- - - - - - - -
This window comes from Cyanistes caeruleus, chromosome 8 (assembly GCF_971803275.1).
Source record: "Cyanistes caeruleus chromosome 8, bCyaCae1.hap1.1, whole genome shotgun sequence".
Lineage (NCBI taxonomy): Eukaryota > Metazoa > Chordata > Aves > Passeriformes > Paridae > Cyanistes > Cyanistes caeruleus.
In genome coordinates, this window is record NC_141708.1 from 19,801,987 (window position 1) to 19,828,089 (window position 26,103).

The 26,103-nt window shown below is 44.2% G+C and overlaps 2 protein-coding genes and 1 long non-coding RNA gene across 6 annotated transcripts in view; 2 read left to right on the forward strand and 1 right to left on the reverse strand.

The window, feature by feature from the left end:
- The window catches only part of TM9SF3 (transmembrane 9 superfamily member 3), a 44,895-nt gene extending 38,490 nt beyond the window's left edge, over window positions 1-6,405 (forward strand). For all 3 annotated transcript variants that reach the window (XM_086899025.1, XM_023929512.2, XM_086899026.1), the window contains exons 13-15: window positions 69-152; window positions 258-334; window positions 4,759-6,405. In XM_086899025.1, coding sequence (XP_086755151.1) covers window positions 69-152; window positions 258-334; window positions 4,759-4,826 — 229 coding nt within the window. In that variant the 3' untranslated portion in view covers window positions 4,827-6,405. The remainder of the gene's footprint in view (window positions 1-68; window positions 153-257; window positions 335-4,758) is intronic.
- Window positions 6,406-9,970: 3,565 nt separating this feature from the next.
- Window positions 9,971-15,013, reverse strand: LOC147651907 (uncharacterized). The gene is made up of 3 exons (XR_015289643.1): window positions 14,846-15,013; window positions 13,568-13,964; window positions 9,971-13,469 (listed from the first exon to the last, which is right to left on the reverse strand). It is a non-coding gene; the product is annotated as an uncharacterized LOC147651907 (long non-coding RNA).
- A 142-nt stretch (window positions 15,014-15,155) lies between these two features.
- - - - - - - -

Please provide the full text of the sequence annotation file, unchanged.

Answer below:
This window comes from Cyanistes caeruleus, chromosome 8 (assembly GCF_971803275.1).
Source record: "Cyanistes caeruleus chromosome 8, bCyaCae1.hap1.1, whole genome shotgun sequence".
Lineage (NCBI taxonomy): Eukaryota > Metazoa > Chordata > Aves > Passeriformes > Paridae > Cyanistes > Cyanistes caeruleus.
In genome coordinates, this window is record NC_141708.1 from 19,801,987 (window position 1) to 19,828,089 (window position 26,103).

The 26,103-nt window shown below is 44.2% G+C and overlaps 2 protein-coding genes and 1 long non-coding RNA gene across 6 annotated transcripts in view; 2 read left to right on the forward strand and 1 right to left on the reverse strand.

The window, feature by feature from the left end:
- The window catches only part of TM9SF3 (transmembrane 9 superfamily member 3), a 44,895-nt gene extending 38,490 nt beyond the window's left edge, over window positions 1-6,405 (forward strand). For all 3 annotated transcript variants that reach the window (XM_086899025.1, XM_023929512.2, XM_086899026.1), the window contains exons 13-15: window positions 69-152; window positions 258-334; window positions 4,759-6,405. In XM_086899025.1, coding sequence (XP_086755151.1) covers window positions 69-152; window positions 258-334; window positions 4,759-4,826 — 229 coding nt within the window. In that variant the 3' untranslated portion in view covers window positions 4,827-6,405. The remainder of the gene's footprint in view (window positions 1-68; window positions 153-257; window positions 335-4,758) is intronic.
- Window positions 6,406-9,970: 3,565 nt separating this feature from the next.
- Window positions 9,971-15,013, reverse strand: LOC147651907 (uncharacterized). The gene is made up of 3 exons (XR_015289643.1): window positions 14,846-15,013; window positions 13,568-13,964; window positions 9,971-13,469 (listed from the first exon to the last, which is right to left on the reverse strand). It is a non-coding gene; the product is annotated as an uncharacterized LOC147651907 (long non-coding RNA).
- A 142-nt stretch (window positions 15,014-15,155) lies between these two features.